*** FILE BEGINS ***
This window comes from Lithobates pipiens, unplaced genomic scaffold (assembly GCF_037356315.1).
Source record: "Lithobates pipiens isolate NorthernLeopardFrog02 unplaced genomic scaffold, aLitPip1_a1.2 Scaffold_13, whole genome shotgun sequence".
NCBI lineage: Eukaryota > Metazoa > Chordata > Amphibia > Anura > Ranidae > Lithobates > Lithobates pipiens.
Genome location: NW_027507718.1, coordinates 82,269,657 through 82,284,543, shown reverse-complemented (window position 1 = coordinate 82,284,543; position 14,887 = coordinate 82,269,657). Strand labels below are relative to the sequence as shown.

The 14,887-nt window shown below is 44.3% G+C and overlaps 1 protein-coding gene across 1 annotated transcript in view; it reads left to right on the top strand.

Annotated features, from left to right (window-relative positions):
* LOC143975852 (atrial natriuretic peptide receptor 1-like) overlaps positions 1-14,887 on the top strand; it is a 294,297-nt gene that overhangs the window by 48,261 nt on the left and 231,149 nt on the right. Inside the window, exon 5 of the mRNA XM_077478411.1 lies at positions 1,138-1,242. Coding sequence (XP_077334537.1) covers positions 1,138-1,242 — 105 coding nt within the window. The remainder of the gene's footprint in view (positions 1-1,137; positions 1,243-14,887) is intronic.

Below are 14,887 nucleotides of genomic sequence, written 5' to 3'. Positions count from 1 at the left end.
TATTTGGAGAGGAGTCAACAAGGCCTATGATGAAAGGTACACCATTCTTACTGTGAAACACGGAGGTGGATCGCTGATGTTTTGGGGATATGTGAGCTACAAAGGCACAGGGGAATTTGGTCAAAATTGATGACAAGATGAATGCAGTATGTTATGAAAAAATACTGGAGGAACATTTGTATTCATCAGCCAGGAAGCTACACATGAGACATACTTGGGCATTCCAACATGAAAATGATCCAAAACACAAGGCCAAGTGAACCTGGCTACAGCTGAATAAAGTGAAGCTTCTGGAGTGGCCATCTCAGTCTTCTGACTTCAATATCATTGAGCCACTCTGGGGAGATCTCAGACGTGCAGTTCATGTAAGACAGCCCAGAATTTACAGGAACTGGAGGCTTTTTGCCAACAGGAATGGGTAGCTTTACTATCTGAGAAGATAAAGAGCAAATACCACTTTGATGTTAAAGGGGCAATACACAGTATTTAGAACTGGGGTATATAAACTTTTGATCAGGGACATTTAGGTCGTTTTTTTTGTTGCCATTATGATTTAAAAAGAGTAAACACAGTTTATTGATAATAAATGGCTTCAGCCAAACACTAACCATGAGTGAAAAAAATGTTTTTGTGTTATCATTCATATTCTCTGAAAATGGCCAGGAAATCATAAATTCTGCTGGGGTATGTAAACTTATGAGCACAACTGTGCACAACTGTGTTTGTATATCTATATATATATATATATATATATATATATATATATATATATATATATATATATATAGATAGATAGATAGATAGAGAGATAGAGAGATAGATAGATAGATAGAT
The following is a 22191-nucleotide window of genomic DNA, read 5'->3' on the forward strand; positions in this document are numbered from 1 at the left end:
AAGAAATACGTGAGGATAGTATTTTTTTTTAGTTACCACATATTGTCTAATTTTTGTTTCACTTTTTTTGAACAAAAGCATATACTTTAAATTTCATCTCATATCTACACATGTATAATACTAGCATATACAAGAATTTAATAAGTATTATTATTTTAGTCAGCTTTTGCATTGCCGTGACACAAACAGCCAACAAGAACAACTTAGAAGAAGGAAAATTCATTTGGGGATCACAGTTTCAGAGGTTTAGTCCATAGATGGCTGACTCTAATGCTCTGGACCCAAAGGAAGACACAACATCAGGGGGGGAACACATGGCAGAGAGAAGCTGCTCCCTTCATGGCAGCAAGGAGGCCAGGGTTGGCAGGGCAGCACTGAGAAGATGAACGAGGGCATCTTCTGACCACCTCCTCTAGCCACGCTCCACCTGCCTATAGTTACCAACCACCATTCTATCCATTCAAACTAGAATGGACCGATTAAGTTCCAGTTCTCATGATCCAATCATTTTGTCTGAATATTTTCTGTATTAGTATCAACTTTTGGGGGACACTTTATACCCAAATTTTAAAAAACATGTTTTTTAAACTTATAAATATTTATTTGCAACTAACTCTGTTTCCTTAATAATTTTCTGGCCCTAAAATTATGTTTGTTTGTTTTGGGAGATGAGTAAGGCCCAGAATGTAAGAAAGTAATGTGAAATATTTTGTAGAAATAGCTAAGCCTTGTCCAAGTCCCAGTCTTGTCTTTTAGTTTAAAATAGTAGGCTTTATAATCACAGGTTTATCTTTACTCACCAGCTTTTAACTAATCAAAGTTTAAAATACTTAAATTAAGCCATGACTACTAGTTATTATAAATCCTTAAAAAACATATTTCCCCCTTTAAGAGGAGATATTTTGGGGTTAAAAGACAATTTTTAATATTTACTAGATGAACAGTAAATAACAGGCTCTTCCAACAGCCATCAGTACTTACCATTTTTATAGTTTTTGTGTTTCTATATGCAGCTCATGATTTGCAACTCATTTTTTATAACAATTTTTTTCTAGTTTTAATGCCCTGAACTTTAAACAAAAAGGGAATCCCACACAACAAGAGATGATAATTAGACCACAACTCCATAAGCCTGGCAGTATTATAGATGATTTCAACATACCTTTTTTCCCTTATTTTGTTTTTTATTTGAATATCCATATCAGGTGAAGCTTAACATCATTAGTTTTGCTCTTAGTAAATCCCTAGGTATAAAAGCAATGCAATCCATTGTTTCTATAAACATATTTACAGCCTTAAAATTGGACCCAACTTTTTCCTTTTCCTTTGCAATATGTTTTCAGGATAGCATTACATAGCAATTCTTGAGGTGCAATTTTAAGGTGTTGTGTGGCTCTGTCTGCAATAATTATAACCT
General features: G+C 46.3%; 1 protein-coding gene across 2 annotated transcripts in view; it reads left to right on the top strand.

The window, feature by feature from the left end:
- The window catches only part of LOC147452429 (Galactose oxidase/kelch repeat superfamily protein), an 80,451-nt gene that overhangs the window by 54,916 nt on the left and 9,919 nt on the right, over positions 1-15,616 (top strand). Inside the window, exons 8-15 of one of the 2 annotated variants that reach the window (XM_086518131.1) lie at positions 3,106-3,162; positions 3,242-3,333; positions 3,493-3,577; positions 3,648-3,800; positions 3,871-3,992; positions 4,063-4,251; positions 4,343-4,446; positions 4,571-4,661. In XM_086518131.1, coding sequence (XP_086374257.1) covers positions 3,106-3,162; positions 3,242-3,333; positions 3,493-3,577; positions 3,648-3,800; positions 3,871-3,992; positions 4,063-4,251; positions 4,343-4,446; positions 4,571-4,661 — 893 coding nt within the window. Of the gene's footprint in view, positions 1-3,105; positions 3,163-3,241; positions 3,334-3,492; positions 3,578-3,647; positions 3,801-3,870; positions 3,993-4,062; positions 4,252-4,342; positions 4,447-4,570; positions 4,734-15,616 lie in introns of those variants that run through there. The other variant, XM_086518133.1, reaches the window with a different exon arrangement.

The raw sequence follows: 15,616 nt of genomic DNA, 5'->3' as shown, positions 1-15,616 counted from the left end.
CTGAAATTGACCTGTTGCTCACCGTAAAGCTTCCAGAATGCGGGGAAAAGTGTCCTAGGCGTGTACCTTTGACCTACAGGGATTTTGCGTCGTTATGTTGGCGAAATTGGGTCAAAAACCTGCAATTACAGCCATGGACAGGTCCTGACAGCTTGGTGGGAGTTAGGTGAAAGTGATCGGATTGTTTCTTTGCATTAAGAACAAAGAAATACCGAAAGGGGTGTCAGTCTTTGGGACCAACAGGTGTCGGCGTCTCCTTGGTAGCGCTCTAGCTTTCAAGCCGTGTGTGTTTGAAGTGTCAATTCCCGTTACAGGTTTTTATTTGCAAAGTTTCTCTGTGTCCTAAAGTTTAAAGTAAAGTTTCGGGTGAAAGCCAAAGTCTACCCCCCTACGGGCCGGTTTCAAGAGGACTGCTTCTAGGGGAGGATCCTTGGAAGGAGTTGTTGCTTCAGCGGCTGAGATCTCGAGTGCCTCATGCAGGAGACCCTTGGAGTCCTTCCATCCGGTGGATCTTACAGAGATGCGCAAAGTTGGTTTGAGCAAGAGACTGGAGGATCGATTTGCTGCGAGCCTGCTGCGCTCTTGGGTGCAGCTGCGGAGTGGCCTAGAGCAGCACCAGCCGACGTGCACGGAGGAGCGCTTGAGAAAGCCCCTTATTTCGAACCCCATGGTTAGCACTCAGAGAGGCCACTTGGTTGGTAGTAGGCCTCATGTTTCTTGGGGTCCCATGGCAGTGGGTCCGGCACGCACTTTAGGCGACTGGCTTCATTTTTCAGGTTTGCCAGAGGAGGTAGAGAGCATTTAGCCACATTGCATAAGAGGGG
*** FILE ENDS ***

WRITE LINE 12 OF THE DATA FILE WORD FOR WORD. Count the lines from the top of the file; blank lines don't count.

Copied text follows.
General features: G+C 46.3%; 1 protein-coding gene across 2 annotated transcripts in view; it reads left to right on the top strand.